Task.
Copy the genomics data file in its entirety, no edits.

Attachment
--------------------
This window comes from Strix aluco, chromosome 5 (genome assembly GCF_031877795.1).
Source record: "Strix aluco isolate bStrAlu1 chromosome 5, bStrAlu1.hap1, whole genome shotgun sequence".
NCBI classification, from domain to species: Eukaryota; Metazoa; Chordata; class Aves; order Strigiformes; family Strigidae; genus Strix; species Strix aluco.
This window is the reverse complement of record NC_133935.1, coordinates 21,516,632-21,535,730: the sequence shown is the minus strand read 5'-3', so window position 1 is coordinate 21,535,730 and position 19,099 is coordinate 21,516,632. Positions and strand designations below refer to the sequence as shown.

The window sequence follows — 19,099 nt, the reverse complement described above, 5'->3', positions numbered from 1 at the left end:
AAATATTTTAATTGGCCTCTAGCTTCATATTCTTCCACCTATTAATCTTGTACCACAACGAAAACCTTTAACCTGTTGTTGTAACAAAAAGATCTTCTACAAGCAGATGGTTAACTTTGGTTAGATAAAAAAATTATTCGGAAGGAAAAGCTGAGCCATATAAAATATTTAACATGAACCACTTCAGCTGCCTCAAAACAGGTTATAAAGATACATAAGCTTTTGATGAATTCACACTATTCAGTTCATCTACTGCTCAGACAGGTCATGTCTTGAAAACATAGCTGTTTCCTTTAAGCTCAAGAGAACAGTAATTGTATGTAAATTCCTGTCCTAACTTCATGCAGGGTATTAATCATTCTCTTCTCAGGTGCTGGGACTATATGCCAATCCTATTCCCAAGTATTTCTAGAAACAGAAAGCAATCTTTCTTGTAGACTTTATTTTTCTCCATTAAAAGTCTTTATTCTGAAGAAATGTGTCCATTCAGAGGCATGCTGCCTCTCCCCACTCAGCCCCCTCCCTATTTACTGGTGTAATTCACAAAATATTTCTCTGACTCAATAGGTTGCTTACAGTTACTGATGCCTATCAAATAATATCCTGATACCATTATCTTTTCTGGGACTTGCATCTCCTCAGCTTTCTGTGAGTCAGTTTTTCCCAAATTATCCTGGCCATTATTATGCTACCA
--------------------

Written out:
This window comes from Strix aluco, chromosome 5 (genome assembly GCF_031877795.1).
Source record: "Strix aluco isolate bStrAlu1 chromosome 5, bStrAlu1.hap1, whole genome shotgun sequence".
NCBI classification, from domain to species: Eukaryota; Metazoa; Chordata; class Aves; order Strigiformes; family Strigidae; genus Strix; species Strix aluco.
This window is the reverse complement of record NC_133935.1, coordinates 21,516,632-21,535,730: the sequence shown is the minus strand read 5'-3', so window position 1 is coordinate 21,535,730 and position 19,099 is coordinate 21,516,632. Positions and strand designations below refer to the sequence as shown.

The window sequence follows — 19,099 nt, the reverse complement described above, 5'->3', positions numbered from 1 at the left end:
AAATATTTTAATTGGCCTCTAGCTTCATATTCTTCCACCTATTAATCTTGTACCACAACGAAAACCTTTAACCTGTTGTTGTAACAAAAAGATCTTCTACAAGCAGATGGTTAACTTTGGTTAGATAAAAAAATTATTCGGAAGGAAAAGCTGAGCCATATAAAATATTTAACATGAACCACTTCAGCTGCCTCAAAACAGGTTATAAAGATACATAAGCTTTTGATGAATTCACACTATTCAGTTCATCTACTGCTCAGACAGGTCATGTCTTGAAAACATAGCTGTTTCCTTTAAGCTCAAGAGAACAGTAATTGTATGTAAATTCCTGTCCTAACTTCATGCAGGGTATTAATCATTCTCTTCTCAGGTGCTGGGACTATATGCCAATCCTATTCCCAAGTATTTCTAGAAACAGAAAGCAATCTTTCTTGTAGACTTTATTTTTCTCCATTAAAAGTCTTTATTCTGAAGAAATGTGTCCATTCAGAGGCATGCTGCCTCTCCCCACTCAGCCCCCTCCCTATTTACTGGTGTAATTCACAAAATATTTCTCTGACTCAATAGGTTGCTTACAGTTACTGATGCCTATCAAATAATATCCTGATACCATTATCTTTTCTGGGACTTGCATCTCCTCAGCTTTCTGTGAGTCAGTTTTTCCCAAATTATCCTGGCCATTATTATGCTACCA